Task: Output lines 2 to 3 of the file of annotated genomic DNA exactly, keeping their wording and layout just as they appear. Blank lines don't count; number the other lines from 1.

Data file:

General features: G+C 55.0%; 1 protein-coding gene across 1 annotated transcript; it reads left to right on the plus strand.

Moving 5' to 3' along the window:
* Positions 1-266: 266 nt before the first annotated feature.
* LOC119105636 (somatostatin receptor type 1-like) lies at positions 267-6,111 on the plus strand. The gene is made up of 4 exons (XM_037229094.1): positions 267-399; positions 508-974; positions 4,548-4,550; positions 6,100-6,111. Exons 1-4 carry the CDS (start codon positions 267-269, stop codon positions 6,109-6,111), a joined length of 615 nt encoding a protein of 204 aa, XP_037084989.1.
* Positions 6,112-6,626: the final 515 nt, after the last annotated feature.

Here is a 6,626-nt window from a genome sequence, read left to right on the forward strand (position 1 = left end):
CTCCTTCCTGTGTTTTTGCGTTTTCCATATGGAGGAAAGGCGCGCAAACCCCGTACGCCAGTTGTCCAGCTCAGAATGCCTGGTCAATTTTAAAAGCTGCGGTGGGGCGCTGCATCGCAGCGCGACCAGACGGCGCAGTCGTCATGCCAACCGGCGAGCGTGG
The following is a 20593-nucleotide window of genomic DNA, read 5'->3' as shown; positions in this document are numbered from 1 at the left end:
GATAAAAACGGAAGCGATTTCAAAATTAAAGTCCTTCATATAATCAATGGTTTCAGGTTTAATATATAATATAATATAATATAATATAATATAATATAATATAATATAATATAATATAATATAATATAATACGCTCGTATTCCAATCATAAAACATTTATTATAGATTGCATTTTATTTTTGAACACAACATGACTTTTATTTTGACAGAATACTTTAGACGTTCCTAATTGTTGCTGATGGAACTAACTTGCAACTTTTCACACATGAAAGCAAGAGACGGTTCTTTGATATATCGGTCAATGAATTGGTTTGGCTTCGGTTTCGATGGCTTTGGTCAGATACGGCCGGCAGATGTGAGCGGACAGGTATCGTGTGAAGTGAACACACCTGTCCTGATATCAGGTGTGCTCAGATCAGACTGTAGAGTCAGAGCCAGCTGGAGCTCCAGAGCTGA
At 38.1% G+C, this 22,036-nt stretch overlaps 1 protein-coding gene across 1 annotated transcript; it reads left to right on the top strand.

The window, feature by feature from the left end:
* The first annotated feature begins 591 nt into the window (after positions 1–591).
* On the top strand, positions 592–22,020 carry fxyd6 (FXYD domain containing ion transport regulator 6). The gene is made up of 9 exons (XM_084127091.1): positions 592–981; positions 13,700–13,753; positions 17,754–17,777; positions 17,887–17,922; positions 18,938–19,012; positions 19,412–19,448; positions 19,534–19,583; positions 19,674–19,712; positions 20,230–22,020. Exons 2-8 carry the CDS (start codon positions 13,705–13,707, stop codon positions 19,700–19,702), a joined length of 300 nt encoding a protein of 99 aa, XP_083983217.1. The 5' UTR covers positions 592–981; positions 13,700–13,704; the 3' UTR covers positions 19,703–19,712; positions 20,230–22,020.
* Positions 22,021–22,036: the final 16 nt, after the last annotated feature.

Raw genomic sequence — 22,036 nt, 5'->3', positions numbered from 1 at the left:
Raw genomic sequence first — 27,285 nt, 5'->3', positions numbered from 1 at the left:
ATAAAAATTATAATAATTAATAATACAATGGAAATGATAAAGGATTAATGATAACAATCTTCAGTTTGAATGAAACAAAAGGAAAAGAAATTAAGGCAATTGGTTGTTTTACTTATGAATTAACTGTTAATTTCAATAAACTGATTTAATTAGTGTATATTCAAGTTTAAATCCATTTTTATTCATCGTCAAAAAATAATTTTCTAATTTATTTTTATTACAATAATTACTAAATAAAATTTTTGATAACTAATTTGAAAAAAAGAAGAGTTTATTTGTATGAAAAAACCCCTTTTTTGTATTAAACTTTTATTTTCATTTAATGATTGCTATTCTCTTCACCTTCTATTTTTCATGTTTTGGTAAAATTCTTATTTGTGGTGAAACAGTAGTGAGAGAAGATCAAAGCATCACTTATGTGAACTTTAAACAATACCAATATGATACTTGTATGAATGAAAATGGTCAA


Moving 5' to 3' along the window:
* Positions 1-266: 266 nt before the first annotated feature.